Five Essential Modern Movies From The Middle East
Since the turn of the century, Middle East cinema has seen a new wave of directors make a name for themselves with hard-hitting films that shine a light on the harsh realities of everyday life in the region. Here we look at five of the best.
1. Wadjda (Haifaa Al Mansour, 2012)
Haifaa al-Mansour’s tale of 10-year-old girl Wadjda’s efforts to obtain the funds to purchase a bicycle so she can race her friend Abdullah, was the first film by a female Saudi Arabian director and the first Saudi Arabian film ever submitted for the Academy Awards. It wasn’t nominated, but it went on the win multiple awards at major international film festivals, including Dubai International Film Festival and Venice Film Festival.
2. Theeb (Naji Abu Nowar, 2014)
British-Jordanian director Naji Abu Nowar’s 2014 coming-of-age film Theeb became the first Jordanian film to be nominated for an Oscar when it was included in the Best Foreign Language Film category at the 88th Academy Awards. During WW1, young Bedoin orphan Theeb joins his elder brother as he guides a British officer across the desert.
3. The Journey (Mohamed Al Daradji, 2017)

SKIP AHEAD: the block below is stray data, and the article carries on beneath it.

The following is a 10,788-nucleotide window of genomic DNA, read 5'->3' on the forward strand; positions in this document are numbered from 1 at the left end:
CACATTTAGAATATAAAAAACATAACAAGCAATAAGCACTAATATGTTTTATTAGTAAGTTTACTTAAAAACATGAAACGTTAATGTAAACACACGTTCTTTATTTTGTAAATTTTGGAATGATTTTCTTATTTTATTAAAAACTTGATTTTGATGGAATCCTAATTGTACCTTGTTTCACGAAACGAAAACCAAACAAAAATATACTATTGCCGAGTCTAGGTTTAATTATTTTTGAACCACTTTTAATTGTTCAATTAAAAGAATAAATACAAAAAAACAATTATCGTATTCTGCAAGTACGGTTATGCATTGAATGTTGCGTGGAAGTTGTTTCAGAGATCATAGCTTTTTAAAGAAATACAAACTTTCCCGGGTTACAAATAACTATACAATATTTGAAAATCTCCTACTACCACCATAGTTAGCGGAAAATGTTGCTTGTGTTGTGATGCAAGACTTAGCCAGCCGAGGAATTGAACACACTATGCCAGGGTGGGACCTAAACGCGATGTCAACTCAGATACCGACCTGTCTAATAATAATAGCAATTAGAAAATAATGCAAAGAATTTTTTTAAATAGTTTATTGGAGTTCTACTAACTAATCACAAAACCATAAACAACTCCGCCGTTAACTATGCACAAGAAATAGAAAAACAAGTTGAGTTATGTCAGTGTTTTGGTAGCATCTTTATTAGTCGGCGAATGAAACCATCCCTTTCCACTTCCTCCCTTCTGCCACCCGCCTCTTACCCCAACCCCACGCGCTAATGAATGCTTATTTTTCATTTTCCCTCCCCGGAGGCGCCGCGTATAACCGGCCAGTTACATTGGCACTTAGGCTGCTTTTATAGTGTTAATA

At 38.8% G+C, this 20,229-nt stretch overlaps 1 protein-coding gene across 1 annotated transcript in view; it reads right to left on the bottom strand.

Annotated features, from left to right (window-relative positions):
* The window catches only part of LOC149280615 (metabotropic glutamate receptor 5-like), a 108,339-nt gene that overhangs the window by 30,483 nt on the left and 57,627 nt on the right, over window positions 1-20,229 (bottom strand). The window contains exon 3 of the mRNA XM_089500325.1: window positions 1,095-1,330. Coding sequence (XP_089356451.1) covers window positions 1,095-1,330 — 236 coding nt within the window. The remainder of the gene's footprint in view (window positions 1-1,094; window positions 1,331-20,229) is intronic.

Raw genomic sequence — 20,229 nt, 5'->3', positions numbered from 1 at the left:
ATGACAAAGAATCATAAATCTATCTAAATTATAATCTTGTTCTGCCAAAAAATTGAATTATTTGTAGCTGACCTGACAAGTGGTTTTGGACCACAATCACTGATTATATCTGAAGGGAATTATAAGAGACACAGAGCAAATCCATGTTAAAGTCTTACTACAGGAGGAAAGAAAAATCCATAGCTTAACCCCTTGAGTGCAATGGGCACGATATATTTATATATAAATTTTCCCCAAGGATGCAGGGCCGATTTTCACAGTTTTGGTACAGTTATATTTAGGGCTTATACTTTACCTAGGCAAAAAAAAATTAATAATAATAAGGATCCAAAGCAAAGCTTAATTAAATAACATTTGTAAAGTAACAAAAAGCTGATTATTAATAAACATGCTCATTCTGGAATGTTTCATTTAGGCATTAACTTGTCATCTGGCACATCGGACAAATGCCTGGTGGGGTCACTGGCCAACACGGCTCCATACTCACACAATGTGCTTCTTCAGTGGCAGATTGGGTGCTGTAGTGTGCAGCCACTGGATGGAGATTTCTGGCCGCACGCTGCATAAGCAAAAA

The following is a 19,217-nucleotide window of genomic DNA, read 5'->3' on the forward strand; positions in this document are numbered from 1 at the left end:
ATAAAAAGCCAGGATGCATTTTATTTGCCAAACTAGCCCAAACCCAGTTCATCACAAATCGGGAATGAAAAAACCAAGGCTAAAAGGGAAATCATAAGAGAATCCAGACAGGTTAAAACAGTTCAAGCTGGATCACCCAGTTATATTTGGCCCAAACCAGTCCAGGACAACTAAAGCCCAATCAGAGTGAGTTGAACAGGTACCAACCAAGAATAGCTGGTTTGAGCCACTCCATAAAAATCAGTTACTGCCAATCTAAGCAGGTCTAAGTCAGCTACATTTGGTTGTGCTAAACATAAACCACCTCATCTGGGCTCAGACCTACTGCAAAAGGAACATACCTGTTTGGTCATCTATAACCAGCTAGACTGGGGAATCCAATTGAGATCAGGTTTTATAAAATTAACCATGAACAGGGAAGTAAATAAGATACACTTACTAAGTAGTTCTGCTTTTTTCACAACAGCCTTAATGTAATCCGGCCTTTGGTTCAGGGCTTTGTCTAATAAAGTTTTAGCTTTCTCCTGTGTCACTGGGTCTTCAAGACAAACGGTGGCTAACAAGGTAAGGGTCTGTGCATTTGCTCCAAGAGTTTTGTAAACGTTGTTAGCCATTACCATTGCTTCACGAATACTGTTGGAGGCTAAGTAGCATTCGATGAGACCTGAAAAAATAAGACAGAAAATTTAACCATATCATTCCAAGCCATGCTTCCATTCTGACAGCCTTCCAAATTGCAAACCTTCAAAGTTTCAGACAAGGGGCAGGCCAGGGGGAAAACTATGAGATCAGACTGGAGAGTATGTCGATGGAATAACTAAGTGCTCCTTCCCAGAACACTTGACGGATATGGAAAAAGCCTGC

The Journey, Iraqi-Dutch director Mohamed Al-Daradji’s thriller about a female suicide bomber, was released at the 42nd Toronto International Film Festival in September 2017. In March, it was the first film released in Iraq for 27 years. It is the Iraqi entry for the Best Foreign Language Film category at the 91st Academy Awards.
4. Divine Intervention (Elia Suleiman, 2002)
Palestinian director Elia Suleiman’s work has been compared to the films of Spanish surrealist Luis Buñuel, French comedic auteur Jacques Tati and silent, slapstick icon Buster Keaton. His black romantic comedy Divine Intervention was nominated for the Palme d'Or and won the Jury Prize and the FIPRESCI Prize at the at the Cannes Film Festival.
5. City of Life (Ali F Mostafa, 2009)
British-Emirati filmmaker Ali F Mostafa’s 2009 film City of Life, the first Emirati feature film, was born out of his frustration with lazy criticism of Dubai in the international media. “I was tired of people comparing Dubai to a Disneyland,” he says. The film follows three Dubai residents – a young Arab man, an Indian taxi driver and a Romanian ballet dancer turned flight attendant – presenting an authentic picture of Dubai.